Friday, 18 June 2010

A dog's life

The news on the radio this morning about the execution by firing-squad of convicted murder Ronnie Lee Gardner in Utah, USA, somehow put me in mind of little Chico (above) - so you can tell from the outset that this is not going to be a heartwarming story, though it starts off warmly enough.

Ronnie Lee Gardner had - we have just found out, now that they have pulled the triggers - an appalling childhood which involved abandonment from the age of 2, sexual abuse thereafter and an early introduction to the horrors of solvent abuse aged around 9, to which he became addicted. In short, he had just the type of 'upbringing' that produces the sort of person who will never fit into 'society' without care and repair from a system which is embedded in the heart of the rotten society it is trying to cure. Kill or cure.

Little Chico was found on the roadside in the mountains near Malaga, Spain, by the sister of a friend of mine, having been dumped there by his original owner and left to fend for himself. The reason why he was abandoned is because he had an uncontrollable lust for attacking chickens, and this is how he got his name.

My friend's sister - after a period of looking after Chico - decided that she could no longer tolerate him, because he kept attacking her chickens. So she gave Chico to her sister - my friend - who lives in the glorious region shown in the top photo. What you can see is Chico's back yard - what a backyard. My friend keeps chickens.

When we stayed with her last year, I spent much of the time sitting in that yard, with Chico sitting on me, making contented grunting and purring noises as I drank wine and smoked cigarettes. There are also two other large dogs at this house, and Chico would often sit on top of one of them, making the same noises. A very funny sight.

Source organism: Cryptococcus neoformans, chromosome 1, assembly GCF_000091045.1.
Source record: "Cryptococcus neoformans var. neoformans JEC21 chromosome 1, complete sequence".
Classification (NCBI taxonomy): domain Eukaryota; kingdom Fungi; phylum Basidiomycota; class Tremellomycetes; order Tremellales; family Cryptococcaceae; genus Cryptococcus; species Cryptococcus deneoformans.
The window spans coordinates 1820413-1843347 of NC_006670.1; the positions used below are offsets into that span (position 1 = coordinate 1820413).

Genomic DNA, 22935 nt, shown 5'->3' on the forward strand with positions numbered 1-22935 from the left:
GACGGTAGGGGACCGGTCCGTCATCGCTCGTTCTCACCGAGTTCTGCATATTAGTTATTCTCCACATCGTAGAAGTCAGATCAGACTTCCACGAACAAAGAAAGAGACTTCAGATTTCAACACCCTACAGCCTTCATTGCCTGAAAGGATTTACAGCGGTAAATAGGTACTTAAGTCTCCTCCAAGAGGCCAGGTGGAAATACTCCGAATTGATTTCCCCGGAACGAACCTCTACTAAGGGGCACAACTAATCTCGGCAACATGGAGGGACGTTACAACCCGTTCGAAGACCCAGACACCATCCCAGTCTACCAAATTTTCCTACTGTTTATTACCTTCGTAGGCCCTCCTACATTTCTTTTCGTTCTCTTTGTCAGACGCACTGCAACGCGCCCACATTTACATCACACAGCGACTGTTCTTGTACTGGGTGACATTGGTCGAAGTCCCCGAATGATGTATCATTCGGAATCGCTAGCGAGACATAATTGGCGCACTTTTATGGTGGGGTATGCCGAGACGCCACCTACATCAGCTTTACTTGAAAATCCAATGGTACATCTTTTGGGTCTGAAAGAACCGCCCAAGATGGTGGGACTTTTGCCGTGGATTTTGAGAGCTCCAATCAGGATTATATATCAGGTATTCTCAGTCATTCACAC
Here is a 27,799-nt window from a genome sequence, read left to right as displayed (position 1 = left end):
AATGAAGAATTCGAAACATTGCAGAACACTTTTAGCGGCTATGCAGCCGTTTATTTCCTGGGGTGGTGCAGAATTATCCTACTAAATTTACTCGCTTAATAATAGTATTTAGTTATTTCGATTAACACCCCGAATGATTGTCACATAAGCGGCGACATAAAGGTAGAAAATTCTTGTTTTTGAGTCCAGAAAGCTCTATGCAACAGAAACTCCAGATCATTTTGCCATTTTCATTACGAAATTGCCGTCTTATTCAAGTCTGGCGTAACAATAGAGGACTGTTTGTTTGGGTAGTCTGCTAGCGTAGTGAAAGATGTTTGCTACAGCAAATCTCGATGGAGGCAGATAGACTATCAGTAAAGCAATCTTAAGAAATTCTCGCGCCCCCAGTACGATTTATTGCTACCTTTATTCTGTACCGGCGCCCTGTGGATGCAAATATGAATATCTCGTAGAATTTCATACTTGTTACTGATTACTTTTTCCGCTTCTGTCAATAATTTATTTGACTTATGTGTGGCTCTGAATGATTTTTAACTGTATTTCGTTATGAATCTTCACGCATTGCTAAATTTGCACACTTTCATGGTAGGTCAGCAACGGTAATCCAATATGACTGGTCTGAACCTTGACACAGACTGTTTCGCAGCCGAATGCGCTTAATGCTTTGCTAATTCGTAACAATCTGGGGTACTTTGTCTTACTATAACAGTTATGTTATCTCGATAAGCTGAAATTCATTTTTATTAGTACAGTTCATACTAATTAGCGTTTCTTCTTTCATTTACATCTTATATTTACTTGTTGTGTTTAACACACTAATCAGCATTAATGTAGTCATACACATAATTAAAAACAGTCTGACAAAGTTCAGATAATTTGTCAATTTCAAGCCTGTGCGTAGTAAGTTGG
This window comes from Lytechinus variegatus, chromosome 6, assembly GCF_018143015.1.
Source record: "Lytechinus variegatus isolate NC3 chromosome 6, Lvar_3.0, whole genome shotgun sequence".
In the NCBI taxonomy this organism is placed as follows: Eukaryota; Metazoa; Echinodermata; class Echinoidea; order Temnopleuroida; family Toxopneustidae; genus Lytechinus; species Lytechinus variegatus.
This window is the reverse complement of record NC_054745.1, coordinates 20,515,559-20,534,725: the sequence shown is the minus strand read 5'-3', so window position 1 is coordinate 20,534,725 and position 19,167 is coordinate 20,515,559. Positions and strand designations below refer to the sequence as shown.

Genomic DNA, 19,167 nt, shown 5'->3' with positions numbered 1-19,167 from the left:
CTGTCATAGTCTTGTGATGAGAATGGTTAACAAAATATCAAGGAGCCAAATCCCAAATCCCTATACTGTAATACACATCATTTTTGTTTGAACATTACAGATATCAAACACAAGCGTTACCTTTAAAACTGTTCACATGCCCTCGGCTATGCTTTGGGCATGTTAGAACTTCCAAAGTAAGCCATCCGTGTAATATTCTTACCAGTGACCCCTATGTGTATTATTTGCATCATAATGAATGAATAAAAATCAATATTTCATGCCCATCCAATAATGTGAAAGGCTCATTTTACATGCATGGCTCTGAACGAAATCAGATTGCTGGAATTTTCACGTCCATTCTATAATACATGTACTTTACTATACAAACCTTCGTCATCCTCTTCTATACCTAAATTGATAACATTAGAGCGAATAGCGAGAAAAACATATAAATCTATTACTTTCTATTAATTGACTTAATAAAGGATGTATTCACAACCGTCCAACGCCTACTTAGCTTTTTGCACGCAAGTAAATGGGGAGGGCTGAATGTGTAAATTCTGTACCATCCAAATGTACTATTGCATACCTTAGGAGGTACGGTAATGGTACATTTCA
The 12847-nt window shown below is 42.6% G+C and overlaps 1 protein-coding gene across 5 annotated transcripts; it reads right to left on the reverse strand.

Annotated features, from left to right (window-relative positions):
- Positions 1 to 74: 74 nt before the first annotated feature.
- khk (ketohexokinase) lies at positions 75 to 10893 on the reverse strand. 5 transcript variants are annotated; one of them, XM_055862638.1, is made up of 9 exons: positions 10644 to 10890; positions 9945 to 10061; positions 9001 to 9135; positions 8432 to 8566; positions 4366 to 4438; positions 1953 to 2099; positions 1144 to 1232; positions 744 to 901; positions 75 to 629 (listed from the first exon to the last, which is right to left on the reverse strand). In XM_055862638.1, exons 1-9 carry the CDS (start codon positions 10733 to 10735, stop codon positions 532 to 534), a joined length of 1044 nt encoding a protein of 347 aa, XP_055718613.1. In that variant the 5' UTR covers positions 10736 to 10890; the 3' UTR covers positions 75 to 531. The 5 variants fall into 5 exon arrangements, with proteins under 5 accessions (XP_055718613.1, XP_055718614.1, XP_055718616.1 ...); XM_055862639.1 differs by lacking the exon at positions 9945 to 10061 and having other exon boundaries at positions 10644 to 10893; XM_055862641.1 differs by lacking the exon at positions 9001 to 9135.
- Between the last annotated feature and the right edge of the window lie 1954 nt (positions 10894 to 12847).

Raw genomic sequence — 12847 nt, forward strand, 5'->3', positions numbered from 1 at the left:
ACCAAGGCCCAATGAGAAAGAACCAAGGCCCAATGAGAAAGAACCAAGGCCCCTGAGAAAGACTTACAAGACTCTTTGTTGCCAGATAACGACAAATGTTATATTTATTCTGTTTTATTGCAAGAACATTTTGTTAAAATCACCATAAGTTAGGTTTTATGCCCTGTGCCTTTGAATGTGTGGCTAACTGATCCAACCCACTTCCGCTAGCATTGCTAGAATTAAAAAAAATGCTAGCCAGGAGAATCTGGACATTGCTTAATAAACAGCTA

After collecting eggs one day (I have never eaten so many eggs in one week as then) someone left the coupe gate half open and a chicken got out, wandering into the jaws of Chico, who badly mauled it. This was not an unusual event. Sometimes a chicken would flap over the fence and receive the same treatment. The cockerel they have is THE biggest I have ever seen, and more than a match for Chico. This cock has been known to see off wild boar.

I heard from my friend's mother (who lives in Bath) a couple of months ago, that Chico had killed one chicken too many, and rather than strengthen the defences around the chicken coupe, they just killed Chico instead.

I have been so depressed and angry about this, that I have tried not to think about it until now, but the Utah story has brought it back to me.

It is a sort of paradise up there in the mountains, but an extremely hostile paradise if you don't fit in.


  1. They used to recommend tying the dead chicken to the dog's collar, and leaving it there until it rotted. Whether this put them off doing it again, I've never heard.

    I didn't know they shot their baddies in the US. A wee bit extreme, n'est pas?

  2. So...the moral of the story (for me)...a rescue pup, it has to be!
    (sorry...didn't mean to make that rhyme).

    Bad enough to think about Chico, I'm trying desperately hard not to think about Gardner.

  3. I question Capital Punishment for this man and for Chico. This is humanity?

  4. Poor Chico, poor Ronnie.
    I used to have a lurcher who left cleanly killed chickens on the back doorstep for me. She really thought she was doing the righht thing. I tried the chicken around the neck thing. I tried beating her with dead chickens. (strangely satisfying) In the end, I got rid of the chickens.

  5. I wonder if it would have worked if they had tied a dead lawyer around the neck of Gardner for a few weeks?

    I put this post up so people would think about Gardner and Chico, despite the fact they have met neither.

    You have added another dimension to your fascination, now that you have admitted to finding beatings with dead chickens strangely satisfying, Sarah. It's not doing much for my sea-legs.